It does seem like a lot of people get into a Green+Green (to dressage at least, and often to riding in general) situation, and I think it's tough even with weekly or twice weekly lessons to make much progress. I wouldn't say that they are wasting their time and money exactly, but taking lessons on a horse with more training while the trainer gets the horse going better would probably get them to the point where they can work as a team a lot faster.
    Stay me with coffee, comfort me with chocolate, for I am sick of love.

  3. #463
    Join Date
    Oct. 10, 2007
    down south


    I have a green horse and I'm a green dressage rider. I'm very forward riding with forward leg, short iron, use to using leg totally different etc...

    My horse and I started about 1 1/2 months ago and its amazing the improvement we have both made. I have began to learn to sit up, have long legs, use calf more than heel, and how to get my horse to bend properly as well as he is learning the same. It is very hard but its amazing when you can say I DID THIS MYSELF (of course with trainer ). It's such an accomplishment when we get something right and I'm so proud of my horse and myself when it is right. When its wrong I don't blame the horse (unless he is just being a spaz which sometimes he can be) because usually I'm asking wrong. My trainer has got on him a few times to get him to understand the cues but thats it. We now can do shoulder in, loops, bend in our corners without loosing the shoulder or haunches (on a horse that use to be VERY stiff), shoulder fore, accept the bit, freewalk almost straight , lengthen on the diagnol, and have proper 20 M circles not free form anymore. It's amazing what we've done in the past 1 1/2 months but it has taken ALOT of hard work and dedication from myself and my horse. I paid 2500.00 for him (or should I say my husband did ) and he may be able to take me to 3rd level. I will have to post another video of him for you guys its amazing the difference!!! I think that if you have the time and dedication its worth doing it yourself for the feeling you get when you do it right is amazing.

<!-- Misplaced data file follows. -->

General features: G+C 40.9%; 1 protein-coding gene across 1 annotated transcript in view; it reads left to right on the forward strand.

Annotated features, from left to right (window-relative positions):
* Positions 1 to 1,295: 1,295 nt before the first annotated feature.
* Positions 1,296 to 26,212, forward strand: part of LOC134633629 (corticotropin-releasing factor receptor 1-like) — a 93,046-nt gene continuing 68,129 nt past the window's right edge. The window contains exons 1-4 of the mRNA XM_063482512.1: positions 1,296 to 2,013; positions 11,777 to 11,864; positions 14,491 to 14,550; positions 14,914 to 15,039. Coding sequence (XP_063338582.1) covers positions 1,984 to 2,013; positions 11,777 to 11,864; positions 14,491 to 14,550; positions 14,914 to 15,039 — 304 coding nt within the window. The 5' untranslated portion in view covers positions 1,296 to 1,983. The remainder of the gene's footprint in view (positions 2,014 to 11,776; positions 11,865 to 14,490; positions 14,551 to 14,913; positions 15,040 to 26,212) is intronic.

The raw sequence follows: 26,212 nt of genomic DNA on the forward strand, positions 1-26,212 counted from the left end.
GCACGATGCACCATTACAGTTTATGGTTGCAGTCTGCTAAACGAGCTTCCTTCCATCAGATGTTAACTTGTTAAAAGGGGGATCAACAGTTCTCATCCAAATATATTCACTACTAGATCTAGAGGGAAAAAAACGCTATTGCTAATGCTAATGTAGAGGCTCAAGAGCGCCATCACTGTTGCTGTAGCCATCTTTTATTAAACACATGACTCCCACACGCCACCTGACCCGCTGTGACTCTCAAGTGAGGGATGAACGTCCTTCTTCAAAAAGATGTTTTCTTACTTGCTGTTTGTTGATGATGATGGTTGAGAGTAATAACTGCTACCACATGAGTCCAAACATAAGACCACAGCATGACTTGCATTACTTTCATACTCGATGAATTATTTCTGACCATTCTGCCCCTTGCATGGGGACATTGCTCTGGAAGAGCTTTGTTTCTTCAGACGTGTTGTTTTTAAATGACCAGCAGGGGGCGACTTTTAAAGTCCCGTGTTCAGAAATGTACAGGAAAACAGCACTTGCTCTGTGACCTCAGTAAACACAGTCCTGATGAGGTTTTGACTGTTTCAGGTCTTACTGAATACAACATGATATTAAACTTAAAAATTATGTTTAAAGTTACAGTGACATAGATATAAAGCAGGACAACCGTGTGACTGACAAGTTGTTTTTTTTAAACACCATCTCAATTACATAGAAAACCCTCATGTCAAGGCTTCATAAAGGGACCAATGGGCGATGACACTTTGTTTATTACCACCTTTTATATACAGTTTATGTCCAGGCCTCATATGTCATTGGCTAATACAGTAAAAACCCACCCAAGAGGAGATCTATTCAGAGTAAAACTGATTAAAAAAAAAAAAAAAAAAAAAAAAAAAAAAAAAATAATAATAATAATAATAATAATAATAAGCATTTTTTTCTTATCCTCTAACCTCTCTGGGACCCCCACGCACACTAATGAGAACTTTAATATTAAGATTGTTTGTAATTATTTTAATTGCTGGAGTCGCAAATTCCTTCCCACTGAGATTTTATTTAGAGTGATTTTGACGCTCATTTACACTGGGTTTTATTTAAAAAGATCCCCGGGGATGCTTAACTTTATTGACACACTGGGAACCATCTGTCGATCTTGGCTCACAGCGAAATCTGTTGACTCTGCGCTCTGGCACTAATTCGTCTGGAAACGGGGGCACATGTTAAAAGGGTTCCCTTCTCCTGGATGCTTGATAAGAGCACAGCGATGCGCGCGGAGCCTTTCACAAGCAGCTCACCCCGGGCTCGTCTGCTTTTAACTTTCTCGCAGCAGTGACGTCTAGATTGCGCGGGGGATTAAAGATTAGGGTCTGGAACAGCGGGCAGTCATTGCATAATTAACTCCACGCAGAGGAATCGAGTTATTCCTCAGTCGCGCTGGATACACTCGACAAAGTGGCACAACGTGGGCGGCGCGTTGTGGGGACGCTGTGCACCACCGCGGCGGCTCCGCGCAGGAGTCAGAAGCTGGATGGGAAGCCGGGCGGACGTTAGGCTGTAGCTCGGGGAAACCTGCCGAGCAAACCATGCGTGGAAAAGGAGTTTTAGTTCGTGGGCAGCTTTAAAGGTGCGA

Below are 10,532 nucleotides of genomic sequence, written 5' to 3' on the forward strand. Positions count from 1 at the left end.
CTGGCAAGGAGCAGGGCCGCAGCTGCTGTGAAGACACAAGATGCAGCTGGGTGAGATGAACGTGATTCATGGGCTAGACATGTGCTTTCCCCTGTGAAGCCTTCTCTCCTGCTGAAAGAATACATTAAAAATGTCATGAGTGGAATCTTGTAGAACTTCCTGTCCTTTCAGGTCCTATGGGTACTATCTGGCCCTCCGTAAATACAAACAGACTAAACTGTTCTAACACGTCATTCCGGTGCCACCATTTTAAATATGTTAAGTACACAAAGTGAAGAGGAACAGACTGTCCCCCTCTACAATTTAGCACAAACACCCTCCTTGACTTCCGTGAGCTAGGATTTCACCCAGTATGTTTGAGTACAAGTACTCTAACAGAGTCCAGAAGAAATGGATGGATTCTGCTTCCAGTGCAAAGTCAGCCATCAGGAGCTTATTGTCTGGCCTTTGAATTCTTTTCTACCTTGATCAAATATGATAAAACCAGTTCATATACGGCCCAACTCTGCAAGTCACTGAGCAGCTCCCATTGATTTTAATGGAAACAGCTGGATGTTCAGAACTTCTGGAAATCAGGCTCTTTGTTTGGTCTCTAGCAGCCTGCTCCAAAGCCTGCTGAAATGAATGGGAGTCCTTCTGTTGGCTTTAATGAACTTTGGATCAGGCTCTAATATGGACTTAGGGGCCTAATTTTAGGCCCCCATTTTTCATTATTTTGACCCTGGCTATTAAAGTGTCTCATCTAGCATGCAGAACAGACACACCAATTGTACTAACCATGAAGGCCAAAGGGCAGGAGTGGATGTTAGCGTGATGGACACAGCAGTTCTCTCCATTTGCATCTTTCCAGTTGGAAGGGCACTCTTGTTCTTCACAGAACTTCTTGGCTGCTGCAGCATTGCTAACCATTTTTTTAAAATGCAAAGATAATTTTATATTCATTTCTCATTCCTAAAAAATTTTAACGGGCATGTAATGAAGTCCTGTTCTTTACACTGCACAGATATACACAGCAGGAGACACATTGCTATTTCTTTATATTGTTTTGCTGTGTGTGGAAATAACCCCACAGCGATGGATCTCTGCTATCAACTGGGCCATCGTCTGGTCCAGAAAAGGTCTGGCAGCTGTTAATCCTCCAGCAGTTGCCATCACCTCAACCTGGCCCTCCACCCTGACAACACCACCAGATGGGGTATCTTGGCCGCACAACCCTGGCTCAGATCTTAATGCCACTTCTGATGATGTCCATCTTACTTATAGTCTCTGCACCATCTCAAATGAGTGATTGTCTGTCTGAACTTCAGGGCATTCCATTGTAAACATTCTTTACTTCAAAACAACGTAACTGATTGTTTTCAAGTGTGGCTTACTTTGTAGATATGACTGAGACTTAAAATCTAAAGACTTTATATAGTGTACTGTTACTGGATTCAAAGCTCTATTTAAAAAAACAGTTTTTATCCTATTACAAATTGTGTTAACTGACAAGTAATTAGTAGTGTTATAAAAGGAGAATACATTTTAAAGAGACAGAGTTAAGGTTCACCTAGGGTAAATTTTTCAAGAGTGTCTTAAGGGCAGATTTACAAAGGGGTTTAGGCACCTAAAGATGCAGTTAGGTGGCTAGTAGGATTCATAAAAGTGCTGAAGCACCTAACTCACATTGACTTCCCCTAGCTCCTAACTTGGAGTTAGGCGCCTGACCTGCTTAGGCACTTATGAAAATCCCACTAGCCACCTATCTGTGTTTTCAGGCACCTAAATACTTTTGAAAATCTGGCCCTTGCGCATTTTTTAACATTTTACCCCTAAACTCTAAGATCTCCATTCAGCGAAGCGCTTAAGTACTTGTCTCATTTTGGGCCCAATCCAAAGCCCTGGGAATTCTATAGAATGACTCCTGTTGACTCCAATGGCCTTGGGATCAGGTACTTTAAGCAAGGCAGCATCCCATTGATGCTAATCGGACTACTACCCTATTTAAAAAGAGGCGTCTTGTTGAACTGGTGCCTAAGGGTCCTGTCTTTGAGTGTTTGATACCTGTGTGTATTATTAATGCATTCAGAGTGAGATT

4. #464
    Join Date
    Jan. 16, 2008
    Pacific NW


    I do understand when a talented rider realizes they've reached their diligent horse's limit and sadly will need to upgrade if they want to move upward in dressage. A more advanced, more talented horse with potential to reach even higher will cost a bundle.

    However, I don't agree with some dressage people who are unwilling to work hard and learn, but think they can 'buy' their way up the levels by spending tons of $$ on advanced horses. Often, those talented horses are just held back by the people who aren't willing to work hard to earn their place on that horse's back or that dressage testing level.

    I am a firm believer that a well taught rider can go far with a well bred, athletic horse (of many breeds) who shows interest in the sport dressage. Phantom, my 'imported warmblood', is actually an elegant Morgan from Canada. I joke that he was a 5 yr. old weanling because he didn't know much about human creatures or their world. His only job at the breeder's was to raise weanlings. The breeder said he would often stop playing and just look at the horizon like he wanted careful what you ask for! He wasn't even started under saddle and stood at all of 14½ hands at the time. But I've always been good at teaching horses and I could see Phantom's dressage potential in his natural movement. He grew up and filled out to a more mature looking 15 hands now. Since I'm all of 5'1" myself, I make him look BIG!!

    Back in the upper Midwest years ago, I was very fortunate to have studied under a USDF judge, who himself studied in Germany (I'll just call him 'Bill'). Bill was a wonderful instructor back then and taught me well from the back of my last horse (Arab/TB/QH adrenalin junkie!!). Now I've taken that knowledge and am teaching Phantom, who is proving that I was right about his dressage potential. I love it when european warmblood owners say "Wow" as they watch us work. I'll take my 15 hand elegant Morgan any day over the huge ones! And since I am willing to do the training, he was a bargain $$!!!!!!
    One fabulous horse makes a soul complete!